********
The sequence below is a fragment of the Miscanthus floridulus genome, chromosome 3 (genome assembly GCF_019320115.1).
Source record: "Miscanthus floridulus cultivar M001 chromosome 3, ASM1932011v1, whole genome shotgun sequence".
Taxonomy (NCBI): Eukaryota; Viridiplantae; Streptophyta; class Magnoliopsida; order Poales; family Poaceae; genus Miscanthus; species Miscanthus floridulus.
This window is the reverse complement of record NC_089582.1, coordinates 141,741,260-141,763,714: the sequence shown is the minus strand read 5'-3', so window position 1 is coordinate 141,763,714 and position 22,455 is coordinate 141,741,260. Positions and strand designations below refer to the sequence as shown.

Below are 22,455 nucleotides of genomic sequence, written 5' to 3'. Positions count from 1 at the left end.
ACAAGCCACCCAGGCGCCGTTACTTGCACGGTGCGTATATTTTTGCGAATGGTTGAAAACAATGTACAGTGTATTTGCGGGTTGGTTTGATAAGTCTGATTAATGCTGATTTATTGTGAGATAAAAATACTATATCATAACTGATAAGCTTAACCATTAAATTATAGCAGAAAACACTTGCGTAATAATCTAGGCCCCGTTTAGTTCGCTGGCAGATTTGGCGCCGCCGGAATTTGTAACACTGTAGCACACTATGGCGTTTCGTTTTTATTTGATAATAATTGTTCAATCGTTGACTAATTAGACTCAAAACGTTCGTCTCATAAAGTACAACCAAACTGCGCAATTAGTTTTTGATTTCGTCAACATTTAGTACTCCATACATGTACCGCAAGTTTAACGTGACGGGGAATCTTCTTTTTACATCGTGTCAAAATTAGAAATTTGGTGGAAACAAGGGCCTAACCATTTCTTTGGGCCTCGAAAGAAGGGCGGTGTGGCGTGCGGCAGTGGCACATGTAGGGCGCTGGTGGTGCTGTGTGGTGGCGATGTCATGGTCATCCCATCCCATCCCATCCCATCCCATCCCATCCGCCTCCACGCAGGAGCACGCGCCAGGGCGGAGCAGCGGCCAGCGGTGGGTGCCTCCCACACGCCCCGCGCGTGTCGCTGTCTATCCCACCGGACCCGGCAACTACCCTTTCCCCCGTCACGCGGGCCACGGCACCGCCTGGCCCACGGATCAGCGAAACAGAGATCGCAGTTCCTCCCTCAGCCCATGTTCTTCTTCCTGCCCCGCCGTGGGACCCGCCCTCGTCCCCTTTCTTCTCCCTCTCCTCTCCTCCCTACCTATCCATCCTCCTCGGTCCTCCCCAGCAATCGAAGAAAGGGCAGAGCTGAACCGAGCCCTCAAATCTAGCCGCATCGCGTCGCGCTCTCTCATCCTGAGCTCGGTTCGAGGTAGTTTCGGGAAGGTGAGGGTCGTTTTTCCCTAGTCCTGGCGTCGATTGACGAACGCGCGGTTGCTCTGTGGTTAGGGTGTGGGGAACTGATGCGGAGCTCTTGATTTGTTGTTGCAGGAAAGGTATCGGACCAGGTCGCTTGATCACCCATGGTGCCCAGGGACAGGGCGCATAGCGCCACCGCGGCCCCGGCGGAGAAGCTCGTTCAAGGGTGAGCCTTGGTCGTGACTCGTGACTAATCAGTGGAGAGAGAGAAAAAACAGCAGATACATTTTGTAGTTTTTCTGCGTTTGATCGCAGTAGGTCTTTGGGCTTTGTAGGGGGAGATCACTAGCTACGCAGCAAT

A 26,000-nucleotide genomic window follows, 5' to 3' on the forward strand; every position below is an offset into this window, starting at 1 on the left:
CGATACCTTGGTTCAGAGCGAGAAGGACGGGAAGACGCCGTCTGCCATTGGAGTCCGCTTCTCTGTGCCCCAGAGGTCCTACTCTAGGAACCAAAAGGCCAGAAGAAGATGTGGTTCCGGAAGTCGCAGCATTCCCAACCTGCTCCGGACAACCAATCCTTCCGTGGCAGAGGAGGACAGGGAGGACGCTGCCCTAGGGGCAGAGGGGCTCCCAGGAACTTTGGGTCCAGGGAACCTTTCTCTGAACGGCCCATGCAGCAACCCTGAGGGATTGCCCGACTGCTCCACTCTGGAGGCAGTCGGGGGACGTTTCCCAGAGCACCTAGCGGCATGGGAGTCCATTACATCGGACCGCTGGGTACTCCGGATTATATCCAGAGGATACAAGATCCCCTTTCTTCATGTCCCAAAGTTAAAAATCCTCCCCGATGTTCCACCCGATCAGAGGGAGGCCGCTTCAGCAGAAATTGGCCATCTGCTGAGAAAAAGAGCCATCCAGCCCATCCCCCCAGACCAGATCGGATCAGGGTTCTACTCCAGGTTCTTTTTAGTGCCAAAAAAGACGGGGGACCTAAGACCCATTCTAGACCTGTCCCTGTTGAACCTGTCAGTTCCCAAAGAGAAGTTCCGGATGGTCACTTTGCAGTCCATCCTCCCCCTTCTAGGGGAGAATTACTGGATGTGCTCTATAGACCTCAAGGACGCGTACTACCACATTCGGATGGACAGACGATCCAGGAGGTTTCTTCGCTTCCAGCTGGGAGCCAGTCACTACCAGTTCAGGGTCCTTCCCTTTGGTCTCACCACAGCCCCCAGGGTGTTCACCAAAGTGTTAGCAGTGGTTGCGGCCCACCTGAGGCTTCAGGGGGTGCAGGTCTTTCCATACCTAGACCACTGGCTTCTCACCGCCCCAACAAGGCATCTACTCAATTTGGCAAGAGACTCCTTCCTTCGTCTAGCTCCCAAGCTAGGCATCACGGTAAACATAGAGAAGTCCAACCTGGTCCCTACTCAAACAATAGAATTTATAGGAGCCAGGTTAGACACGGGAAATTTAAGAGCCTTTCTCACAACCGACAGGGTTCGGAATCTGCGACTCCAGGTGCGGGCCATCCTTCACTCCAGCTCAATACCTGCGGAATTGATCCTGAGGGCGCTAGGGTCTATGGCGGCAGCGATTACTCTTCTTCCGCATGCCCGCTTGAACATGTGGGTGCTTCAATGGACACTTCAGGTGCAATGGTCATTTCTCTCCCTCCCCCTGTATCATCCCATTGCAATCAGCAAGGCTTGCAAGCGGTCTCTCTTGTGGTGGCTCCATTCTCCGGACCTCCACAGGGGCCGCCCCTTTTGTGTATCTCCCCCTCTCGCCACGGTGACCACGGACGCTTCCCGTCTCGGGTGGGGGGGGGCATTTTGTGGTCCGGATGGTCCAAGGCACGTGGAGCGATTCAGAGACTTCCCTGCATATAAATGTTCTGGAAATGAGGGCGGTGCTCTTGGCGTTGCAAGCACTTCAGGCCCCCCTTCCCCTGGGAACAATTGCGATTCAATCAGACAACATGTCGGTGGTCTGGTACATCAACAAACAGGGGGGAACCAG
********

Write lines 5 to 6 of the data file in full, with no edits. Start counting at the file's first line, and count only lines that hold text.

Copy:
Below are 22,455 nucleotides of genomic sequence, written 5' to 3'. Positions count from 1 at the left end.
ACAAGCCACCCAGGCGCCGTTACTTGCACGGTGCGTATATTTTTGCGAATGGTTGAAAACAATGTACAGTGTATTTGCGGGTTGGTTTGATAAGTCTGATTAATGCTGATTTATTGTGAGATAAAAATACTATATCATAACTGATAAGCTTAACCATTAAATTATAGCAGAAAACACTTGCGTAATAATCTAGGCCCCGTTTAGTTCGCTGGCAGATTTGGCGCCGCCGGAATTTGTAACACTGTAGCACACTATGGCGTTTCGTTTTTATTTGATAATAATTGTTCAATCGTTGACTAATTAGACTCAAAACGTTCGTCTCATAAAGTACAACCAAACTGCGCAATTAGTTTTTGATTTCGTCAACATTTAGTACTCCATACATGTACCGCAAGTTTAACGTGACGGGGAATCTTCTTTTTACATCGTGTCAAAATTAGAAATTTGGTGGAAACAAGGGCCTAACCATTTCTTTGGGCCTCGAAAGAAGGGCGGTGTGGCGTGCGGCAGTGGCACATGTAGGGCGCTGGTGGTGCTGTGTGGTGGCGATGTCATGGTCATCCCATCCCATCCCATCCCATCCCATCCCATCCGCCTCCACGCAGGAGCACGCGCCAGGGCGGAGCAGCGGCCAGCGGTGGGTGCCTCCCACACGCCCCGCGCGTGTCGCTGTCTATCCCACCGGACCCGGCAACTACCCTTTCCCCCGTCACGCGGGCCACGGCACCGCCTGGCCCACGGATCAGCGAAACAGAGATCGCAGTTCCTCCCTCAGCCCATGTTCTTCTTCCTGCCCCGCCGTGGGACCCGCCCTCGTCCCCTTTCTTCTCCCTCTCCTCTCCTCCCTACCTATCCATCCTCCTCGGTCCTCCCCAGCAATCGAAGAAAGGGCAGAGCTGAACCGAGCCCTCAAATCTAGCCGCATCGCGTCGCGCTCTCTCATCCTGAGCTCGGTTCGAGGTAGTTTCGGGAAGGTGAGGGTCGTTTTTCCCTAGTCCTGGCGTCGATTGACGAACGCGCGGTTGCTCTGTGGTTAGGGTGTGGGGAACTGATGCGGAGCTCTTGATTTGTTGTTGCAGGAAAGGTATCGGACCAGGTCGCTTGATCACCCATGGTGCCCAGGGACAGGGCGCATAGCGCCACCGCGGCCCCGGCGGAGAAGCTCGTTCAAGGGTGAGCCTTGGTCGTGACTCGTGACTAATCAGTGGAGAGAGAGAAAAAACAGCAGATACATTTTGTAGTTTTTCTGCGTTTGATCGCAGTAGGTCTTTGGGCTTTGTAGGGGGAGATCACTAGCTACGCAGCAAT